The world-famous country unknown for its own residents
Northern Bohemia. What is the region?
Almost exactly in center of continental Europe, there is a region whose history is wild and shocking. A region so rich and beautiful that for centuries it has led wars and political disputes to all Central European empires.
North Bohemia was part of the kingdom of the Slavic family of Czechs. But it dark Middle Ages, there was uninhabited and desolate land. Maybe then a much later used name came into being: “Boar Forest”. In the prehistoric Celtic dialect: “Sud Eten“.
So, in the 14th century, the Czechs invited the German inhabitants to settle this region. Germans fell in love with this charming land. And Nord Bohemia became their homeland for centuries. With love they called him “Nordböhmen“.
There was the most fashionable German spa town “Teplitz in Böhmen”, which, besides radioactive thermal springs, had the best known natural carbonic springs (naturally carbonated Biliner mineral water).
There was also a world-famous bitter salt detoxication cure, which became a model for the Seidlitz powders pharmacies around the world. But as James Johnson says in his famous book, practically every Englishman know these waters and cities.
Second one: The Brown blood of industry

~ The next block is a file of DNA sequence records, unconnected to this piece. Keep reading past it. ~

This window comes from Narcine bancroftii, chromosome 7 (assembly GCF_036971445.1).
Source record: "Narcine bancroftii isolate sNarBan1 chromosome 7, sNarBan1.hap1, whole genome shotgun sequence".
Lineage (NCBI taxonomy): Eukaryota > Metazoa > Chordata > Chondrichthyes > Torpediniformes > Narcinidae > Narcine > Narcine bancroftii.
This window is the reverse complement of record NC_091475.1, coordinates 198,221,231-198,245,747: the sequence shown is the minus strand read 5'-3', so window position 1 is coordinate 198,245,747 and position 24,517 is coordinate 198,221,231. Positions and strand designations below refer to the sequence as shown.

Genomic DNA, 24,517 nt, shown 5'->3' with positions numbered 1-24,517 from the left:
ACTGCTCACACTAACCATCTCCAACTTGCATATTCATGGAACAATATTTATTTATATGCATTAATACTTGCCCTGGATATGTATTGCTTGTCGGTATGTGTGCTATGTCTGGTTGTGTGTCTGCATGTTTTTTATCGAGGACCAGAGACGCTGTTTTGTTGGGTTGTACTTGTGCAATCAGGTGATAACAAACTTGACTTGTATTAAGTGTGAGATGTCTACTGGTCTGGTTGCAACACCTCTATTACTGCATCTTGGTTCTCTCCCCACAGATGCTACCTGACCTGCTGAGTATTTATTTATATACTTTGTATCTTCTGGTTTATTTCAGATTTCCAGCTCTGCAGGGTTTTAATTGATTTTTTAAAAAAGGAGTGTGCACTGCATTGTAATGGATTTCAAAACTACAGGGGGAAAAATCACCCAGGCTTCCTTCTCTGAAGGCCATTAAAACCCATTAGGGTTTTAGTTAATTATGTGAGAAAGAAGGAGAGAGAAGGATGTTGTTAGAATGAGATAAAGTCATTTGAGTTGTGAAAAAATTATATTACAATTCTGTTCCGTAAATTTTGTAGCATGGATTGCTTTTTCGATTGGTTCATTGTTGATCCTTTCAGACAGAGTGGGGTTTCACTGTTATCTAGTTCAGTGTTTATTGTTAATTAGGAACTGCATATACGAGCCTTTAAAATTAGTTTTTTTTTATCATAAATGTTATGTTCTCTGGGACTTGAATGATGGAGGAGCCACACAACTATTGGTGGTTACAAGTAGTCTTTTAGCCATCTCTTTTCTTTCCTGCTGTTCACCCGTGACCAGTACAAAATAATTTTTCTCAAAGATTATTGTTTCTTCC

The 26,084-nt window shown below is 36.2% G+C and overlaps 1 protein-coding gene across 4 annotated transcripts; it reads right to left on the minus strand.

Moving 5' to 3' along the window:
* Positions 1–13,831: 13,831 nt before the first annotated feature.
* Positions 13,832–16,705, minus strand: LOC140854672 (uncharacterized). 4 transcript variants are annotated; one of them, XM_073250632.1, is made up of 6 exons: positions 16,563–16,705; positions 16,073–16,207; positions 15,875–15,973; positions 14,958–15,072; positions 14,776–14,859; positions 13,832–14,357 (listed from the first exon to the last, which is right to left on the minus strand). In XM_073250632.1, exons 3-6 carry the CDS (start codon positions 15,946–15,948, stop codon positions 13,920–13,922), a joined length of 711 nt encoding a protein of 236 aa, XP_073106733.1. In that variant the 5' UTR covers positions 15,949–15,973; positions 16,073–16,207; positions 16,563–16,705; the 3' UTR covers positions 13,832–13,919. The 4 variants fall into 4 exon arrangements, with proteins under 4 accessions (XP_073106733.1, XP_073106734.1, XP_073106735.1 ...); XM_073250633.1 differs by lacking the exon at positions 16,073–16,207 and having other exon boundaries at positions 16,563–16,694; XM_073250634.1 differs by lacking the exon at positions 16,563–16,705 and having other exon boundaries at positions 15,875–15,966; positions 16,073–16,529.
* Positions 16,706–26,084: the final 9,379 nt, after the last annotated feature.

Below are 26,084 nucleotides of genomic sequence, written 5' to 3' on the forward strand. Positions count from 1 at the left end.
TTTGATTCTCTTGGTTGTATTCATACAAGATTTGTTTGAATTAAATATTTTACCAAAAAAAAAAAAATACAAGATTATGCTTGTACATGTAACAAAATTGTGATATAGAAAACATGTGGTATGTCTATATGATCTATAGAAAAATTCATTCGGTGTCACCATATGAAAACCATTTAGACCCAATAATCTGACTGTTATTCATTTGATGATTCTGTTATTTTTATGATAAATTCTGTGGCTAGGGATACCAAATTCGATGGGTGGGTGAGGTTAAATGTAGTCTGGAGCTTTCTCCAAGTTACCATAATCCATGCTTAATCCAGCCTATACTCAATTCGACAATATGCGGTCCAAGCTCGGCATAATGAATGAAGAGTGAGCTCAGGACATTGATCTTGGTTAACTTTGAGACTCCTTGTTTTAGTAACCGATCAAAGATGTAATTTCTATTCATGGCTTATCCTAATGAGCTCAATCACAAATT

But the main thing was yet to come. In 1712, Thomas Newcomen invented a steam engine. By further refinement, the power of steam has been increasingly used at work. The industrial revolution began.
Europe is asking for the perfect fuel for insatiable steam boilers. Here again, this region played a major role.
Mining of precious metals
In the following centuries, European culture and knowledge greatly increased. Europe needed tin, silver, precious metals. And there is plenty of this in the hills of North Bohemia.
This mountains began to be known as: “Metalliferous”, or “Ore Mountains“. (in german “Erzgebirge“). But two more tremendous achievements had yet to come.
First one: Salon of European nobility and the most beautiful European spa houses
It soon became clear that this region is also extremly rich in mineral healing water springs of different types. Spa, as a heritage of Roman culture, was in the 16th century in Europe.
Feeding of the German industrial beast
Under the metalliferous mountains, in the region of healing springs, the researchers found that time the world’s largest known deposits of brown coal. Unprecedented quality and in a thick layer – laid very shallow under the surface, sometimes only a few meters.
Nothing better to drive steam engines at the beginning of the Industrial Revolution could not be. Germany’s industrial superpower quickly took advantage of the city of Aussig (today Ústí nad Labem), through which the river Elbe flows across the German mainland to the Baltic Sea.
From the magical land to mining madness.